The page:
Hyperparathyroidism

What Are the Parathyroid Glands?

Almost everybody has four parathyroid glands — each about the size of a grain of rice — although some people have more than twice that many. The parathyroid glands may be tiny, but they have a big influence on your health: They regulate your body’s calcium levels, which can affect your heart, kidneys, bones and nervous system.

In most people, the parathyroid glands are located just in back of the thyroid gland, at the front of the throat. But sometimes they’re found in other places, including the chest or even inside the thyroid gland.

Note that the thyroid and parathyroid glands are completely different organs. The name parathyroid just describes the fact that these tiny glands are close to the thyroid gland.

What Is Hyperparathyroidism?

If you have primary hyperparathyroidism (PHP), one or more of your parathyroid glands is working overtime, producing too much parathyroid hormone (PTH), which raises the calcium level in your bloodstream. This can weaken your bones and cause kidney damage and other serious health problems. If the condition goes untreated for a long time, that damage can be fatal.

Who’s at Risk?

Risk factors for hyperparathyroidism include:

  • An inherited gene mutation associated with the disorder
  • Age: Women who have gone through menopause are at greater risk.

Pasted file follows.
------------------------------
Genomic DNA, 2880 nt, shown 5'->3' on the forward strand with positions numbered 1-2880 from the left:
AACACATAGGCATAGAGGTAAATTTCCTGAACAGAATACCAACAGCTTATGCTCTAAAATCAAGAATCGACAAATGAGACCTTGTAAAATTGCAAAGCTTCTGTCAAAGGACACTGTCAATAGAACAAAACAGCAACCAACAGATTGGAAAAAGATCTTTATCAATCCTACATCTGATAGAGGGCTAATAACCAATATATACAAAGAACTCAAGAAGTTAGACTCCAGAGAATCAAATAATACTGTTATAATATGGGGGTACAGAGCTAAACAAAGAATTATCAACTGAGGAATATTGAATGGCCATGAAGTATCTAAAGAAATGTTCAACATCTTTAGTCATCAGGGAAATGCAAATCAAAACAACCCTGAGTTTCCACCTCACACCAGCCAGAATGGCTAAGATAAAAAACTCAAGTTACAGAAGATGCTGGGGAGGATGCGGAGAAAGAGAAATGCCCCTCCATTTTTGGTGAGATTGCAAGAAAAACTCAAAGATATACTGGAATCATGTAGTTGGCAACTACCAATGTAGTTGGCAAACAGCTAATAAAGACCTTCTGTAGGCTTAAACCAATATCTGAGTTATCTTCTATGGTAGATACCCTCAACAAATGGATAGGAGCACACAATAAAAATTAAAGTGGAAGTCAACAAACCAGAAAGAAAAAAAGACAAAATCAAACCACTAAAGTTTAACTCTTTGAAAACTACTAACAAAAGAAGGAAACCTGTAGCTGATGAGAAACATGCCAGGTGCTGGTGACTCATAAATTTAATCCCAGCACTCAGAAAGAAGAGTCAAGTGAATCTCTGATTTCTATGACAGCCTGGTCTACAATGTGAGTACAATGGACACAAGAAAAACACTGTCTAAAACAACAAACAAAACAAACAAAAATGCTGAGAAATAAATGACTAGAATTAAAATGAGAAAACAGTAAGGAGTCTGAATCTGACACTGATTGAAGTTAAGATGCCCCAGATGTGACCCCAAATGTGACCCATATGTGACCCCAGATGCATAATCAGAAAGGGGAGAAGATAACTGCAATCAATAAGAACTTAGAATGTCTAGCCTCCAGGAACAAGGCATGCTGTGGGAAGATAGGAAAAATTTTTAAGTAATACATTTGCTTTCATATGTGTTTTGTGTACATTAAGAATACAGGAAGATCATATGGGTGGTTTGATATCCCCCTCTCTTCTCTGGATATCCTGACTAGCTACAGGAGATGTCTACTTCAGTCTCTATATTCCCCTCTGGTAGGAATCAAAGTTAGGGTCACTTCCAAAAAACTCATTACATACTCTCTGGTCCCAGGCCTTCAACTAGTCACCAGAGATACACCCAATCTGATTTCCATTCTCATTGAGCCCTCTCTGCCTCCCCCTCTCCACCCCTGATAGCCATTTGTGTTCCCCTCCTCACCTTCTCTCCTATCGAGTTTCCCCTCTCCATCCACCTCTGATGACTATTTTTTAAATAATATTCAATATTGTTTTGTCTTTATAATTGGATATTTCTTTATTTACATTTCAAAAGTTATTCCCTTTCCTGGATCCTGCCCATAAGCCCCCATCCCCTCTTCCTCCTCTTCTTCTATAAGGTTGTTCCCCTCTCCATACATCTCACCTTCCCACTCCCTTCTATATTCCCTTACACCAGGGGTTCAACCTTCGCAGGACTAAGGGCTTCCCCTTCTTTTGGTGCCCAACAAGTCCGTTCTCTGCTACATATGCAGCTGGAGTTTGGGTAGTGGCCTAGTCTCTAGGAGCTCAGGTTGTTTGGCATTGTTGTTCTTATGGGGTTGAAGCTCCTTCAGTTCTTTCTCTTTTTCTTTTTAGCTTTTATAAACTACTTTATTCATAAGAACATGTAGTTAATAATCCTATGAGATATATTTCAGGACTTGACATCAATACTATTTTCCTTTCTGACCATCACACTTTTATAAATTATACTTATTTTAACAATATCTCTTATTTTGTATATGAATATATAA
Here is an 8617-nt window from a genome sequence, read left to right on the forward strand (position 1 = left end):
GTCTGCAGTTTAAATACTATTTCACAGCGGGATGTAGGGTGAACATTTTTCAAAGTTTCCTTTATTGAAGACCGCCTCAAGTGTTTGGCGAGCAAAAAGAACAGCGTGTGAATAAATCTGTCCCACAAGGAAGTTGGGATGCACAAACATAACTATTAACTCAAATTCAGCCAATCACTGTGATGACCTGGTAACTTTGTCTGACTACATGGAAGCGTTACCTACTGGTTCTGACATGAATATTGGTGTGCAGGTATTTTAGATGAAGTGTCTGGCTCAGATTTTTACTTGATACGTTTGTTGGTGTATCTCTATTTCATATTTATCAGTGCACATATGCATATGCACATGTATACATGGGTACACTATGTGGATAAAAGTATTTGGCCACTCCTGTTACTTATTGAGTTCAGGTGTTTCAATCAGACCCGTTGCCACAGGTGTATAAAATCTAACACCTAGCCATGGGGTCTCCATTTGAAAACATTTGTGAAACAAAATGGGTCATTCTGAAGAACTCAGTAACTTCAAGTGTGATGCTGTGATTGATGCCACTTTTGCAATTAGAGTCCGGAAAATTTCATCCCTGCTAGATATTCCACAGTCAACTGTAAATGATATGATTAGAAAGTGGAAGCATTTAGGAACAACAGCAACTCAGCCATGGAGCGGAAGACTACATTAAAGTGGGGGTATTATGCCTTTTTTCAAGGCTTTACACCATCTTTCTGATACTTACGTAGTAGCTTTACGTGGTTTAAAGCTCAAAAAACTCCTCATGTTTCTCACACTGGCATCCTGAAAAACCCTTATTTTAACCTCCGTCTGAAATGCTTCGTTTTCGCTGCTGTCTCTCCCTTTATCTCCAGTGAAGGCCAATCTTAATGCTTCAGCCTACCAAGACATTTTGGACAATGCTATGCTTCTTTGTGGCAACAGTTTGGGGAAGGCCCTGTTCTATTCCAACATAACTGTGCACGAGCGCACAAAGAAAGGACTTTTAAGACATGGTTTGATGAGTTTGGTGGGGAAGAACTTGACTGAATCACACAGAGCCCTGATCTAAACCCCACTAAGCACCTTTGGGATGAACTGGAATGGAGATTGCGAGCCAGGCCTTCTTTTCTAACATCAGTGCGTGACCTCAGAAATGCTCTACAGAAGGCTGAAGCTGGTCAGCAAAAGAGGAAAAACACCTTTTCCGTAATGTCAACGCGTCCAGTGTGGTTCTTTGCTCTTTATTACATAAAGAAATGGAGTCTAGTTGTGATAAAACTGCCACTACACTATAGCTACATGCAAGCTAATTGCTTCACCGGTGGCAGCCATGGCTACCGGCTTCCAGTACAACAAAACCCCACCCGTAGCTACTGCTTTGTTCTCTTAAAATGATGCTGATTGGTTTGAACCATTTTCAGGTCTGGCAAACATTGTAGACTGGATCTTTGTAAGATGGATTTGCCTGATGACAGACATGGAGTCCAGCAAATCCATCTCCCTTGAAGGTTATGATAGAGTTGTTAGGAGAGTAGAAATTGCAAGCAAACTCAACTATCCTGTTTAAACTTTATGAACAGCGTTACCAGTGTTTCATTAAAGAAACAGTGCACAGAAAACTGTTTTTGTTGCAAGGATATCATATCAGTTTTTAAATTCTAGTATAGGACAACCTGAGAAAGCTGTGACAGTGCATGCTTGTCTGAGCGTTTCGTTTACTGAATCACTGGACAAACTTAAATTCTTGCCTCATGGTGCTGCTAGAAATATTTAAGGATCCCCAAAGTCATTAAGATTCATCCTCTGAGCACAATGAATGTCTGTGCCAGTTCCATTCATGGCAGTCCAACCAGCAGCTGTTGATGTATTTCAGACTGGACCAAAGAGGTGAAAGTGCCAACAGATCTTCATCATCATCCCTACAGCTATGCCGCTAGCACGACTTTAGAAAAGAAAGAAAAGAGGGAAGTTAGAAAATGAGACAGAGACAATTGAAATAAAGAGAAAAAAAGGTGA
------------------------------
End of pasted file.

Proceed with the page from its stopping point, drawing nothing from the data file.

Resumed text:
• Previous radiation treatments to the head and neck
  • Long-term use of the drug lithium
  • Extremely low levels of calcium or vitamin D over a long period of time

Symptoms

Different people experience different symptoms or combinations of symptoms of hyperparathyroidism. These may include:

  • Fatigue or lack of energy; sluggishness
  • Bone pain, bone loss or broken bones
  • Constipation
  • Hypertension (high blood pressure)
  • Poor appetite, sometimes with nausea
  • Kidney stones
  • Depression
  • Mood swings; changes in personality
  • Memory problems
  • Blurry vision
  • Itchy skin
  • Muscle weakness
  • Pain in the upper abdomen

Treatment

Surgery to remove the abnormal parathyroid gland is the only treatment that can cure it. Patients who are not eligible for surgery may be treated with medications called calcimimetics, which reduce the body’s levels of parathyroid hormone.

Surgical Precision: The Key to a Cure

Effective surgery to cure hyperparathyroidism depends on the surgeon’s ability to locate and remove the abnormal parathyroid gland.

In about 85% of people with PHP, just one of the four parathyroid glands is working improperly, usually because of a benign (non-cancerous) tumor called an adenoma. If that specific gland is removed, your PHP will be cured and your symptoms will disappear. But if only one abnormal gland is removed when several glands are abnormal, additional surgery may be necessary.

Roswell Park surgeons focus on getting it right the very first time. We use a 4-dimensional computed tomography (CT) scan with volume rendering to locate the abnormal glands and plan the best surgical route for their removal. Our surgeons are skilled in this procedure and use the smallest incisions possible. That means you’ll have minimal scarring and a faster recovery.

We combine the information from the 4-dimensional CT scan with intraoperative parathyroid hormone testing (IOPTH) to ensure that all abnormal parathyroid glands have been successfully removed.